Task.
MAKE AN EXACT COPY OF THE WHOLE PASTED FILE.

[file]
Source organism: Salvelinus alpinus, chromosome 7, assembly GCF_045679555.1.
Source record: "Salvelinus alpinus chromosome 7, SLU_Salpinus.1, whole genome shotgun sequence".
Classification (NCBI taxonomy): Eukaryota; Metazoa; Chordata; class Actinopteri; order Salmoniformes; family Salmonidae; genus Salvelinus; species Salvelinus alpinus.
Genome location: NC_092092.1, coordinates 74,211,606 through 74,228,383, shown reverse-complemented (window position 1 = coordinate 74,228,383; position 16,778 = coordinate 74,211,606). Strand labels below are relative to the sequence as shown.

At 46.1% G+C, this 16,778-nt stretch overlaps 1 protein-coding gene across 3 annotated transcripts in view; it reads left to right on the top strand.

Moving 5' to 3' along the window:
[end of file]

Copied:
Source organism: Salvelinus alpinus, chromosome 7, assembly GCF_045679555.1.
Source record: "Salvelinus alpinus chromosome 7, SLU_Salpinus.1, whole genome shotgun sequence".
Classification (NCBI taxonomy): Eukaryota; Metazoa; Chordata; class Actinopteri; order Salmoniformes; family Salmonidae; genus Salvelinus; species Salvelinus alpinus.
Genome location: NC_092092.1, coordinates 74,211,606 through 74,228,383, shown reverse-complemented (window position 1 = coordinate 74,228,383; position 16,778 = coordinate 74,211,606). Strand labels below are relative to the sequence as shown.

At 46.1% G+C, this 16,778-nt stretch overlaps 1 protein-coding gene across 3 annotated transcripts in view; it reads left to right on the top strand.

Moving 5' to 3' along the window: